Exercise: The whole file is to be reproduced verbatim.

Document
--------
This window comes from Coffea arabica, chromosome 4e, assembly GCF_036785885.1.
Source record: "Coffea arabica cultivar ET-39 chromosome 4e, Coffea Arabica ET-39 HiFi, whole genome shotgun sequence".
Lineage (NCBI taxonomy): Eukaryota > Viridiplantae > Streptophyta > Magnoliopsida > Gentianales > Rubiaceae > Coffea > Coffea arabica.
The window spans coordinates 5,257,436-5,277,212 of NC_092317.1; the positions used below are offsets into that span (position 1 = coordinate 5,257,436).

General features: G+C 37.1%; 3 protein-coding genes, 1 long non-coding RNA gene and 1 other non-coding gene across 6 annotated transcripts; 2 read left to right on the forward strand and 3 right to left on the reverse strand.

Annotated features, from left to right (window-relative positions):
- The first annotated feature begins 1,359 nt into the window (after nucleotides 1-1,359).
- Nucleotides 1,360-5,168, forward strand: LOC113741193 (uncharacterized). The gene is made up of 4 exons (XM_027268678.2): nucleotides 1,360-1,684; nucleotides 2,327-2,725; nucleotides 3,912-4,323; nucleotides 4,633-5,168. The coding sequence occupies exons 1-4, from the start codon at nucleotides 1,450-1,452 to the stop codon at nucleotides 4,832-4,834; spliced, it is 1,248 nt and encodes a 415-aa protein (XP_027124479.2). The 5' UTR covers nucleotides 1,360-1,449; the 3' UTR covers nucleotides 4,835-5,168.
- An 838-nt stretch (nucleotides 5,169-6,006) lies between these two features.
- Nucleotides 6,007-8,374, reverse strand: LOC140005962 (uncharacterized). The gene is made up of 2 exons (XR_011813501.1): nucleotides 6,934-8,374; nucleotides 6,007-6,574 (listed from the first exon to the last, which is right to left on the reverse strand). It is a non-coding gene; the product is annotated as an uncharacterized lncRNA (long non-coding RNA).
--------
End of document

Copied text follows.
This window comes from Coffea arabica, chromosome 4e, assembly GCF_036785885.1.
Source record: "Coffea arabica cultivar ET-39 chromosome 4e, Coffea Arabica ET-39 HiFi, whole genome shotgun sequence".
Lineage (NCBI taxonomy): Eukaryota > Viridiplantae > Streptophyta > Magnoliopsida > Gentianales > Rubiaceae > Coffea > Coffea arabica.
The window spans coordinates 5,257,436-5,277,212 of NC_092317.1; the positions used below are offsets into that span (position 1 = coordinate 5,257,436).

General features: G+C 37.1%; 3 protein-coding genes, 1 long non-coding RNA gene and 1 other non-coding gene across 6 annotated transcripts; 2 read left to right on the forward strand and 3 right to left on the reverse strand.

Annotated features, from left to right (window-relative positions):
- The first annotated feature begins 1,359 nt into the window (after nucleotides 1-1,359).
- Nucleotides 1,360-5,168, forward strand: LOC113741193 (uncharacterized). The gene is made up of 4 exons (XM_027268678.2): nucleotides 1,360-1,684; nucleotides 2,327-2,725; nucleotides 3,912-4,323; nucleotides 4,633-5,168. The coding sequence occupies exons 1-4, from the start codon at nucleotides 1,450-1,452 to the stop codon at nucleotides 4,832-4,834; spliced, it is 1,248 nt and encodes a 415-aa protein (XP_027124479.2). The 5' UTR covers nucleotides 1,360-1,449; the 3' UTR covers nucleotides 4,835-5,168.
- An 838-nt stretch (nucleotides 5,169-6,006) lies between these two features.
- Nucleotides 6,007-8,374, reverse strand: LOC140005962 (uncharacterized). The gene is made up of 2 exons (XR_011813501.1): nucleotides 6,934-8,374; nucleotides 6,007-6,574 (listed from the first exon to the last, which is right to left on the reverse strand). It is a non-coding gene; the product is annotated as an uncharacterized lncRNA (long non-coding RNA).